Asahi Shimbun Japan
June 23, 2013
By TOSHIHIKO NINOMIYA/ Staff Writer
YUKUHASHI, Fukuoka Prefecture—More than 100 kindergartens and nursery centers are joining hands to send tons of sand to Fukushima so that children can frolic in their beloved sandboxes again without radiation concerns.
At Kirakiraboshi Kindergarten in Yukuhashi, 50 children and their parents loaded a ton of sand into bags with scoops on June 22.
The kindergarteners also wrote messages and drew pictures to encourage Fukushima children.
“I want you to play together nicely,” said 3-year-old Himari Harada.
The kindergarten bought the sand to take part in a project organized by Pro-ho, a nonprofit organization based in Kita-Kyushu, which provides training to child-care workers.
Mariko Yamada, director of Pro-ho, launched the effort in May after receiving a letter from a kindergarten teacher in Fukushima who underwent training at the NPO last autumn.
Chiharu Ito, 41, wrote that Fukushima children were allowed to play outdoors from this spring, two years after the disaster at the Fukushima No. 1 nuclear power plant.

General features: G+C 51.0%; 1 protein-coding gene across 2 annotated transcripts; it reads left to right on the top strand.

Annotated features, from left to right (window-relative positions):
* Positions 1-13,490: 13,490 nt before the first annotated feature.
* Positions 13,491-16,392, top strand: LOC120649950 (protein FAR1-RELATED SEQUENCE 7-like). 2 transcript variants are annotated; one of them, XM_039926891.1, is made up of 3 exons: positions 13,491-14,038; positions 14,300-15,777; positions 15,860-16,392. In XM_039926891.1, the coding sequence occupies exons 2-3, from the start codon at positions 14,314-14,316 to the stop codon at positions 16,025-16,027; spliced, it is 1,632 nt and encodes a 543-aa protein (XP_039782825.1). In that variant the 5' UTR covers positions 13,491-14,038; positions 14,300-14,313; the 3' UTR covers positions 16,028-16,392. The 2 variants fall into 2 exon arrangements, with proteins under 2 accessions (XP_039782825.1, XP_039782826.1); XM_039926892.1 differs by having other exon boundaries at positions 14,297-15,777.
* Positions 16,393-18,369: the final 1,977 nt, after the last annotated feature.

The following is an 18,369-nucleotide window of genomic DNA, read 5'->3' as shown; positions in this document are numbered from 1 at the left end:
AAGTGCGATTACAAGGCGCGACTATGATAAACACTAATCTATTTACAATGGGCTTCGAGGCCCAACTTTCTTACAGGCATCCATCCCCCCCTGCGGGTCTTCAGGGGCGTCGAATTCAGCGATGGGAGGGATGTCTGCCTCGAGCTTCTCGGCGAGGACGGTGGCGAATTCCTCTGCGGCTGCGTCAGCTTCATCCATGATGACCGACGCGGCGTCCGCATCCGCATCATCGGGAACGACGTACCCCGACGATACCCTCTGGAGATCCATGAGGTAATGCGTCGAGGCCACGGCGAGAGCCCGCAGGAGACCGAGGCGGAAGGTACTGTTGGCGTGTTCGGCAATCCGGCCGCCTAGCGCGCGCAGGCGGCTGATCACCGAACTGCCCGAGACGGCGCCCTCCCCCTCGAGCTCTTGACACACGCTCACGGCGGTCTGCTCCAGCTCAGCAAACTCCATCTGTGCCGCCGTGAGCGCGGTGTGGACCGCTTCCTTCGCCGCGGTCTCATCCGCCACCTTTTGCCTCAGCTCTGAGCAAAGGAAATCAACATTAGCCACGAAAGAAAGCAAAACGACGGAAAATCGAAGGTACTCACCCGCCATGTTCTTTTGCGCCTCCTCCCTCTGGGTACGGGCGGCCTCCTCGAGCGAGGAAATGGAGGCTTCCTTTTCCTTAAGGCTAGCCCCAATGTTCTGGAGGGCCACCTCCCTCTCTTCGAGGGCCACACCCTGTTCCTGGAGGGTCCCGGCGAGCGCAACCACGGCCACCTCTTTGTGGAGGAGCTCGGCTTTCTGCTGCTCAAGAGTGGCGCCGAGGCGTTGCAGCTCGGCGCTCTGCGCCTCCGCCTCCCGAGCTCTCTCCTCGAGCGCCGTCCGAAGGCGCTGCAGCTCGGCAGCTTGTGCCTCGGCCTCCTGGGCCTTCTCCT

While children love to frolic in the sandbox, Ito said kindergartens have to buy fresh sand because radioactive materials that spread from the crippled plant cannot be removed.
Yamada had heard from Ito during her training that children cannot play in the existing sand due to radiation concerns.
She has secured 6 tons of sand after asking for support from those who received training at Pro-ho and other people.
A total of 9 tons of sand is expected to leave a depot in Iizuka, Fukuoka Prefecture, where Yamada lives, on June 29, to be delivered to four kindergartens in Fukushima.
“I am happy because my wish is coming true, thanks to everyone’s goodwill,” Ito said. “I want to let children play in the sand as soon as possible.”
Many of the kindergartens and nursery centers participating in the project are in Kyushu.
Pro-ho also plans to send sand to kindergartens outside Fukushima, which have asked for help.